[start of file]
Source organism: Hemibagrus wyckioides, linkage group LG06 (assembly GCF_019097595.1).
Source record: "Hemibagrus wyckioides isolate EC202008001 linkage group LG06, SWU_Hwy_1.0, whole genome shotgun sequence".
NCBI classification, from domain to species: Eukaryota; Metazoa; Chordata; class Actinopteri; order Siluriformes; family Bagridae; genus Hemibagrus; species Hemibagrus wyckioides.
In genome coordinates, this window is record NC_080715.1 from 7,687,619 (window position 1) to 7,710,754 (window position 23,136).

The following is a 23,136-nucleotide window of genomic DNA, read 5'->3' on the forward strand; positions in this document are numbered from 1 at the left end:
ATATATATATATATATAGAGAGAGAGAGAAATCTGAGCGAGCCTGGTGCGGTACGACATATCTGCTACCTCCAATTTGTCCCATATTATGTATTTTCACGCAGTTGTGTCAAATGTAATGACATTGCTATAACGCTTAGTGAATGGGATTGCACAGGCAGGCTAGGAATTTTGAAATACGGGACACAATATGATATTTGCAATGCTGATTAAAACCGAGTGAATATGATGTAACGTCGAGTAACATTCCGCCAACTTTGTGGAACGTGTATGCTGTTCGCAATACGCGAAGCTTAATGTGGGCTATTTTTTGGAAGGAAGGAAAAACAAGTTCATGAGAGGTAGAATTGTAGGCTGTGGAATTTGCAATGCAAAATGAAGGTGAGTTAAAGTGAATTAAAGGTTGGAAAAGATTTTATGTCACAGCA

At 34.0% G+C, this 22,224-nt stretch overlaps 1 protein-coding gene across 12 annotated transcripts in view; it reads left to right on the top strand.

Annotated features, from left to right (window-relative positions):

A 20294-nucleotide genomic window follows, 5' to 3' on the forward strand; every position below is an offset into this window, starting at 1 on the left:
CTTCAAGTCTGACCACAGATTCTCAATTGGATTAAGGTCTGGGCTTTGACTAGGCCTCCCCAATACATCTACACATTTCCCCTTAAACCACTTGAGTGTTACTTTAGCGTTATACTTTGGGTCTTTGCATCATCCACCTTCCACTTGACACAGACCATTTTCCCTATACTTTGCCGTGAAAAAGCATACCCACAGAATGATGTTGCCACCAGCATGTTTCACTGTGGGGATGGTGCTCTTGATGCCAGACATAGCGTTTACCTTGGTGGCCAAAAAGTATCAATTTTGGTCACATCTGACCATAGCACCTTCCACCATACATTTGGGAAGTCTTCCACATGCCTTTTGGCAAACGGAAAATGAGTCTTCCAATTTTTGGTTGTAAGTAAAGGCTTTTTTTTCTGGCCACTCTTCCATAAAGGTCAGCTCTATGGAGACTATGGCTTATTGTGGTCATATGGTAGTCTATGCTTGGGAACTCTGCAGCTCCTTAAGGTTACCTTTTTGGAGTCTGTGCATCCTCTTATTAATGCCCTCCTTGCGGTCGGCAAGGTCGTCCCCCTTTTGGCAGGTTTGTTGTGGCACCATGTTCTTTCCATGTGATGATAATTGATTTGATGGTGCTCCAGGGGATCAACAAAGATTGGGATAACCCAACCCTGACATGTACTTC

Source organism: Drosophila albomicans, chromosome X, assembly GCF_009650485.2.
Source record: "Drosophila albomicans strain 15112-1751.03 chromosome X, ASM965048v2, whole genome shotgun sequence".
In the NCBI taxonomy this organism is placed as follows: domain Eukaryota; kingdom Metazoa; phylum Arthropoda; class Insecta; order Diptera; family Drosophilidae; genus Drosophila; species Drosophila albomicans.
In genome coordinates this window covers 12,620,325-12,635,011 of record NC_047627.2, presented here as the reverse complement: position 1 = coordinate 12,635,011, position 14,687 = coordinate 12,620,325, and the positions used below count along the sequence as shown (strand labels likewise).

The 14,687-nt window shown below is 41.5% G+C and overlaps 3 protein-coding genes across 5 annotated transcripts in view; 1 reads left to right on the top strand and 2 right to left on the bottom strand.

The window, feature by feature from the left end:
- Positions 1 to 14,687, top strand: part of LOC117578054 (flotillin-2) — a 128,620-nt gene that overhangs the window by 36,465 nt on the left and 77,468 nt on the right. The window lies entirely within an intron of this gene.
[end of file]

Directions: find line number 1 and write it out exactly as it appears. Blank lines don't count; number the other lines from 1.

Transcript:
Source organism: Hemibagrus wyckioides, linkage group LG06 (assembly GCF_019097595.1).